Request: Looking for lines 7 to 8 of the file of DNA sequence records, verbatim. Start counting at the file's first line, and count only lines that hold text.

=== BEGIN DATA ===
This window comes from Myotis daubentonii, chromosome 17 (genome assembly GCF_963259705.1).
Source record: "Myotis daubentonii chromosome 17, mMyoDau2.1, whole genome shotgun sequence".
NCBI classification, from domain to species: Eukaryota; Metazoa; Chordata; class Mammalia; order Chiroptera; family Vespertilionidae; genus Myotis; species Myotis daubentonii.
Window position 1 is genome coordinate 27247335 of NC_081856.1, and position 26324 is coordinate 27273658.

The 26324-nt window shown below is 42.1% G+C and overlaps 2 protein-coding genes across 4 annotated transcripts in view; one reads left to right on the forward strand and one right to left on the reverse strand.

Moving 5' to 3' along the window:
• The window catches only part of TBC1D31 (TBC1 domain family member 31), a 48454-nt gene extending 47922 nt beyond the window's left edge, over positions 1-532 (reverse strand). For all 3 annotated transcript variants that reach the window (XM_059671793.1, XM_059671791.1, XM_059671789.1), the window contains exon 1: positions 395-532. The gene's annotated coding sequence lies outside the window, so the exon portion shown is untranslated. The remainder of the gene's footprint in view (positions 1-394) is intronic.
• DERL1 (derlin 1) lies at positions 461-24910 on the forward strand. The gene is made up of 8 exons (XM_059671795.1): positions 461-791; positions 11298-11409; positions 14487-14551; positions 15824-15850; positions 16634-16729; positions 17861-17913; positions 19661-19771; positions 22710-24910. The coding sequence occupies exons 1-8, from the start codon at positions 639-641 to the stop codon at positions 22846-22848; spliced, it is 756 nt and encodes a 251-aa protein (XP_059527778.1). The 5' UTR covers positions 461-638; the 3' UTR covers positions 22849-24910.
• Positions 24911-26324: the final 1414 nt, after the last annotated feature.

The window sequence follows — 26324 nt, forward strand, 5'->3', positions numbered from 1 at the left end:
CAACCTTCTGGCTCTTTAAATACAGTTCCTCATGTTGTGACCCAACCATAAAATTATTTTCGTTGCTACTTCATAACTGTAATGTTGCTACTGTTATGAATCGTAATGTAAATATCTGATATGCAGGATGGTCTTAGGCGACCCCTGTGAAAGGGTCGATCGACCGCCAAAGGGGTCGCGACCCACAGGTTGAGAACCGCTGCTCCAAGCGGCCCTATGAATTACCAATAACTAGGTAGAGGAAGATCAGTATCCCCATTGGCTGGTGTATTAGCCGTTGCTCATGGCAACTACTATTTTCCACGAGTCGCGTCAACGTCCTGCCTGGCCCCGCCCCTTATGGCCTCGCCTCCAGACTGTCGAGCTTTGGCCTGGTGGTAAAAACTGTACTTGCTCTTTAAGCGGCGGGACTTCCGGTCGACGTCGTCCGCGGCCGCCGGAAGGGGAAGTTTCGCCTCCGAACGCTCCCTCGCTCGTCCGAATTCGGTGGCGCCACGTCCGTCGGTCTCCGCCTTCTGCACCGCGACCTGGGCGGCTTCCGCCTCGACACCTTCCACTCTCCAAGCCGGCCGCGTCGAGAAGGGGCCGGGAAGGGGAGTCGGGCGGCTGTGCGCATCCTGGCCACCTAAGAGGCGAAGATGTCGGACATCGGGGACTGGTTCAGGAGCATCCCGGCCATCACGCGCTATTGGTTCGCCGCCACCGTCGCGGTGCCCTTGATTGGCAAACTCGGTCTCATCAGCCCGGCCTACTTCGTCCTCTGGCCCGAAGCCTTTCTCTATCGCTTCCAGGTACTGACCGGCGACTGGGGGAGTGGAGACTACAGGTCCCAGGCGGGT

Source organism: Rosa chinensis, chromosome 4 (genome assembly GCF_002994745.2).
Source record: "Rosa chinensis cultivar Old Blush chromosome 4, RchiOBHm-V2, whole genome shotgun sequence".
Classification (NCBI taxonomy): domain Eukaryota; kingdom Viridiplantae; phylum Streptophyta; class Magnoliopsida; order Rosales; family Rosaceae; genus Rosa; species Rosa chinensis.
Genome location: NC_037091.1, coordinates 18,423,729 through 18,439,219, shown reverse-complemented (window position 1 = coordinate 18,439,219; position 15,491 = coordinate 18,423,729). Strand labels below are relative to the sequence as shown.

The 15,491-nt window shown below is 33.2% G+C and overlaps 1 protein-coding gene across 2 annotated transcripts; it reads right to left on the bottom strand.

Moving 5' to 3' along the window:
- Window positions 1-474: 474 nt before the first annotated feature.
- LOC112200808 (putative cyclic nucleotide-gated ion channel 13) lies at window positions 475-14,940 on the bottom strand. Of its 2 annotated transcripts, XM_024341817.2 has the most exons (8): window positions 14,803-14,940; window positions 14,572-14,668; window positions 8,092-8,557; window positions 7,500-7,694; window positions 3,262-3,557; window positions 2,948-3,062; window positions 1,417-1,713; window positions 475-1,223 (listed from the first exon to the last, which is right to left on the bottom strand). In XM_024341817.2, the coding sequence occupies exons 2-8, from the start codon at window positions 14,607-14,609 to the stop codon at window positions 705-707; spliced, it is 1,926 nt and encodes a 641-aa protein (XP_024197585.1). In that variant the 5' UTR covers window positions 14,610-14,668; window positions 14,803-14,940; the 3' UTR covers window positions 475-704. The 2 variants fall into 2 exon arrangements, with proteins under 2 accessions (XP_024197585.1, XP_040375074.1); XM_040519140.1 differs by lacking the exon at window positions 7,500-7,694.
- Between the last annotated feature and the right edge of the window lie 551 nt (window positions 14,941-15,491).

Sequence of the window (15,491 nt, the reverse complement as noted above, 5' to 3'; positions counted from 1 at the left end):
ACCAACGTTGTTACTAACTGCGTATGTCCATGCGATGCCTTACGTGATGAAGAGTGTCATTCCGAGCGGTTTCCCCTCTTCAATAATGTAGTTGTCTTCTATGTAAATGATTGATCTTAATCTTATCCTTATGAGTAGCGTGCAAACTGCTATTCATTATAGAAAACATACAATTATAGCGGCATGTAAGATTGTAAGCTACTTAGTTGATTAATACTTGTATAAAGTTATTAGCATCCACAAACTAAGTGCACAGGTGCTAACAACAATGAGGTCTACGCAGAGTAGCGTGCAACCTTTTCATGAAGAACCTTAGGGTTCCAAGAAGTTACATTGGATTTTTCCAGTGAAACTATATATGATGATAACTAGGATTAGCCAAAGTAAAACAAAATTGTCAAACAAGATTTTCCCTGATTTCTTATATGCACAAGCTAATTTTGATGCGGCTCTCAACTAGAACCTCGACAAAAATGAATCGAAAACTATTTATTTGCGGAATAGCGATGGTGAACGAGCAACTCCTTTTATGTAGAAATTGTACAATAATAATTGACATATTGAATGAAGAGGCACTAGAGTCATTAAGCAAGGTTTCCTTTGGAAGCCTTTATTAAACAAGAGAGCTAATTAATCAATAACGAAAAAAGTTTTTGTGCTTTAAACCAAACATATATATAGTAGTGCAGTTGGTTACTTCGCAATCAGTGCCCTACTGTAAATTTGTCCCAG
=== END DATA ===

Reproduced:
• The window catches only part of TBC1D31 (TBC1 domain family member 31), a 48454-nt gene extending 47922 nt beyond the window's left edge, over positions 1-532 (reverse strand). For all 3 annotated transcript variants that reach the window (XM_059671793.1, XM_059671791.1, XM_059671789.1), the window contains exon 1: positions 395-532. The gene's annotated coding sequence lies outside the window, so the exon portion shown is untranslated. The remainder of the gene's footprint in view (positions 1-394) is intronic.
• DERL1 (derlin 1) lies at positions 461-24910 on the forward strand. The gene is made up of 8 exons (XM_059671795.1): positions 461-791; positions 11298-11409; positions 14487-14551; positions 15824-15850; positions 16634-16729; positions 17861-17913; positions 19661-19771; positions 22710-24910. The coding sequence occupies exons 1-8, from the start codon at positions 639-641 to the stop codon at positions 22846-22848; spliced, it is 756 nt and encodes a 251-aa protein (XP_059527778.1). The 5' UTR covers positions 461-638; the 3' UTR covers positions 22849-24910.